From left to right, slingers, Dailami javelinmen, and Khurasanian horse archers.

The slingers are from the Khurasan Arab range, the Dailami javelinmen are from their Khurasanian range, and the horse archers are Essex.

Another angle.

The Khurasan figures come in packs of 12; in order to justify getting the pack of figures with axes, I’ve sprinkled them through the other elements, as a form of officer. I’ll also be able to paint another three elements of these Dailami to use as a Dailami ally (III/58c) if I want.

The other side.

The shields have VVV transfers, which are probably designed for smaller shields. I’ve tried to compensate by painting the rims in a matching colour, but these don’t look as crisp. The photos of these and the previous post are taken with a phone, and not as good as I normally manage.

I’ve got a few more elements finished, and a number more very close to being finished. The first is the Command Wagon of my Communal Italian army (III/73a) that is taking shape. It is a morph of my Norman army, though I’m yet to paint most of it — the six elements of communal spearmen, the two elements of communal crossbowmen and the two elements of Contandini infantry (hordes). I’m actually planning to take a Medieval German ally (IV/13a), which allows more knights (3Kn/4Bd), and another element of crossbowmen. These are all started. I made the transfers for the Carroccio’s banner and the shields myself. I was following the picture in Ian Heath’s Armies of Feudal Europe (no. 94 on p. 111). I noted that some of cities (Bologna and Parma) had red banners and a cross on them. I somehow took from this a yellow cross, though when I reread the book I discovered that it should have been white.

The Communal Italian Carroccio.

Like the rest of the army, this is an Essex model. I chose to keep it to a 40 x 40 base, so I’ve not used the oxen. After I decided on this, I saw a very nice Carroccio with oxen. One advantage of the 40 x 40 base is that I can present the wagon side on.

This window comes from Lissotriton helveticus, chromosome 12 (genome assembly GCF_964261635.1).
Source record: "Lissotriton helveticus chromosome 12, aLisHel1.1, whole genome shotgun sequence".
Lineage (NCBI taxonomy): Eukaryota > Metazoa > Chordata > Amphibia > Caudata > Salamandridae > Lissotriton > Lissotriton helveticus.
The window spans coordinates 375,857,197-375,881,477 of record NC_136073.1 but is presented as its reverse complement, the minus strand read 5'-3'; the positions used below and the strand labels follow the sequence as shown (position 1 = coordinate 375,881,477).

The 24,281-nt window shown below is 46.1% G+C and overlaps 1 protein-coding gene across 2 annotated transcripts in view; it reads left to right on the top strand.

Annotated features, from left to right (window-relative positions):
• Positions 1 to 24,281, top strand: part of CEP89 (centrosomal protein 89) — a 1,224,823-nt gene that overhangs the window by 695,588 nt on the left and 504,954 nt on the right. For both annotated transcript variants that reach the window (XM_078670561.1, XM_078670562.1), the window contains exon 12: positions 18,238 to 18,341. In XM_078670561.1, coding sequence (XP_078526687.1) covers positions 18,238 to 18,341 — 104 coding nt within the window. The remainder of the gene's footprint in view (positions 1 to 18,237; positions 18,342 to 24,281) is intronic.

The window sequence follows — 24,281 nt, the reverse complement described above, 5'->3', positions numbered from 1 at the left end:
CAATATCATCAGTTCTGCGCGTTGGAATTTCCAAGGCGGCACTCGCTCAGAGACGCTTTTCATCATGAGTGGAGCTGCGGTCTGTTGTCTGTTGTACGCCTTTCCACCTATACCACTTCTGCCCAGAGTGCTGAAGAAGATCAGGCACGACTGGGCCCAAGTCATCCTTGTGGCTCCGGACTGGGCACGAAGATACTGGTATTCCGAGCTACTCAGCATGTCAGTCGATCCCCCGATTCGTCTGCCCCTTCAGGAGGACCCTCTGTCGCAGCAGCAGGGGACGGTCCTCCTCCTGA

Another angle.

The model came with a single monk (the one holding the crucifix), but I came across a few more while I was painting it, and decided to fill out the wagon a bit. These monks have picked up some dirty habits, courtesy of refreshing the ink in my wash just before doing them! They’re not just there to add moral support either; that monk in the middle is kneeling. If he stands up he’s a monster (a Museum miniature) … Beppo abandoned his questionable early life as a wrestler for a life of prayer, but should the wagon be under serious threat, he may revert to his old character, so watch out!

And another.

The wagon is guarded by a select guard of uniformed troops.

From the rear.

The occasion that led me to finding the other monks was my decision to finish off my Mithridatic army. Part of the work is to do the camp— Mithridates tent— which was guarded, I believe, by a stag, a bull and a stallion. I’ve had these figures for a long time; I even started painting them, in a desultory sort of way, so it’s good to get them done finally.

Mithridates’ tent.

Another angle.

And another.

Mithridates’ army will be joined by an Armenian ally that can add more horse archers and some cataphracts. These are under way. I also decided that I could use the Carthaginian veteran spearmen as imitation legionaries, which would be an incentive to get them finished—well, some of them. I’m also doing another element of Cappadocian infantry also by Corvus Belli. In all, this will represent eight new elements for the army (and a ninth if the camp is counted). Here’s the first of the finished spearmen/imitation legionaries.

Carthaginian veteran spearmen (or are they imitation legionaries?)

Another angle.

And another.

Once I’ve got the Armenians and Carthaginians done, it’s back to the Italian spearmen and crossbowmen (who got demoted in the painting queue last week).

Newer Normans

23 November, 2017

My first pair of DBA armies were Normans and Anglo-Danes. I didn’t entirely like either of them. I now have an Essex Norman army that has evolved out of getting some Essex dismounted knights, which I like, and getting given a bunch of Essex mounted knights years back. These knights had spaghetti spears and my interest in painting them was not high. When I replaced their spears I got a lot more interested, though progress is still slow, and there are many more elements that could be painted.

The Normans arrayed.

Currently I can field plenty of knights, mounted and dismounted, as well as archers and some very ragged horde. Spear, more archers and some pilgrims wait to be painted. These would allow them to morph into other armies around this time, such as Communal Italians and Early Crusaders.